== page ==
Northwestern Events Calendar


M-I Dept. Seminar Series - "Substrates of the Legionella pneumophila Type II Protein Secretion System and Their Diverse Roles in Infection"

When: Tuesday, April 19, 2022
12:00 PM - 1:00 PM Central

Where: Simpson Querrey Biomedical Research Center, Auditorium, 303 E. Superior Street, Chicago, IL 60611 map it

Audience: Faculty/Staff - Post Docs/Docs - Graduate Students

Contact: Cynthia Naugles   (312) 503-0489

Group: Department of Microbiology-Immunology Seminars/Events

Category: Lectures & Meetings


Title TBA

Carlton Adams, Graduate Student, Lab of Nicholas Cianciotto, PhD

Faculty Host: Nicholas Cianciotto, PhD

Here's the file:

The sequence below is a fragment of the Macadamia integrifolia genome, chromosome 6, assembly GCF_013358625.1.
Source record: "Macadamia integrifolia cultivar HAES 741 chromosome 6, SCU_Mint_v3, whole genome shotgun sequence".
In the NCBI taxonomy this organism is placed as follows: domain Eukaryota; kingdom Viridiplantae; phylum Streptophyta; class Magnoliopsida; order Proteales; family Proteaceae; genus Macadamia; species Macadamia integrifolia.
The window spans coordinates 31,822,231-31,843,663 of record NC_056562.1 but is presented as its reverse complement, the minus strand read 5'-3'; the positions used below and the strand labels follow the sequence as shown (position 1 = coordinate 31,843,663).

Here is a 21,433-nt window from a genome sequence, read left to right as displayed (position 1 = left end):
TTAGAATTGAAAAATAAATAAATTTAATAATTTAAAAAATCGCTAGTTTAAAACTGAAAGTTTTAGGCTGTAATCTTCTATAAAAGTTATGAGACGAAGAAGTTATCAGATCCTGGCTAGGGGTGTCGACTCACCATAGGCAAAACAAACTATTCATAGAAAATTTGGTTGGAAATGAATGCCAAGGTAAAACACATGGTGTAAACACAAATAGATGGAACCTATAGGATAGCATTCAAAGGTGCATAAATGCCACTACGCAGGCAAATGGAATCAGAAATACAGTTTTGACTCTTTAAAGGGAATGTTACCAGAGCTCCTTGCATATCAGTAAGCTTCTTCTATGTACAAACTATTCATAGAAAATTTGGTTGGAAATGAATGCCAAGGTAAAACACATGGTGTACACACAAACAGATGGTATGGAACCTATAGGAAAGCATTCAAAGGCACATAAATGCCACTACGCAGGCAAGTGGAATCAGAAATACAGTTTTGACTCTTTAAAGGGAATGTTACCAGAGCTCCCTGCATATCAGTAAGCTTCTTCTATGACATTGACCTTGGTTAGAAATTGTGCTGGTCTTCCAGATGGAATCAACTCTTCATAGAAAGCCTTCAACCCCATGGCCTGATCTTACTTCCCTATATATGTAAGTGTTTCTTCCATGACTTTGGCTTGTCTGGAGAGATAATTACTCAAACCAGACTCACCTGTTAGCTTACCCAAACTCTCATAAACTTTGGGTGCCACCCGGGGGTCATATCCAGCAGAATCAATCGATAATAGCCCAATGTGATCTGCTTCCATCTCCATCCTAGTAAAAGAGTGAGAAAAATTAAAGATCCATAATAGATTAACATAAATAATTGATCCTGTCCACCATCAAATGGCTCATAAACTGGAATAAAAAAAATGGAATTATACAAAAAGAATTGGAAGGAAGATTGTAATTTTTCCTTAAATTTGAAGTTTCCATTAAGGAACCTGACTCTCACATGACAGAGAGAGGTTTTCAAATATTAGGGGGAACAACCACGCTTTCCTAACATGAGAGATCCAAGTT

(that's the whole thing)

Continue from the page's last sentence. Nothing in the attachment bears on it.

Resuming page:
Legionnaires’ disease is an often-fatal pneumonia that is increasing in incidence in the US. Legionella pneumophila is the causative agent of this disease and is widespread in natural and man-made water systems (e.g., air conditioners). In its natural habitats, L. pneumophila grows as an intracellular parasite of amoebae, and in the lungs, the bacterium primarily infects macrophages.  L. pneumophila possesses a type II protein secretion system (T2SS) that secretes a wide range of degradative enzymes and a significant number of novel proteins into the extracellular milieu and/or into host cell compartments.  Our lab has further demonstrated that the T2SS substantially promotes L. pneumophila infection of amoebae, macrophages, and the murine lung. T2SS substrates that are highly conserved across Legionella species have thus far proved to be more likely to promote intracellular infection.  We are now investigating the importance and function of a set of newly identified T2SS substrates that are highly conserved and predicted to encode activities that have never been studied before in L. pneumophila, other intracellular parasites, and/or T2SSs.  Among this group are members of the carbohydrate esterase 4 protein family that may be modifying the bacterial cell surface, among other things. The results of these studies will not only improve the basic understanding of bacterial pathogenesis but may offer potential new strategies for disease prevention. 



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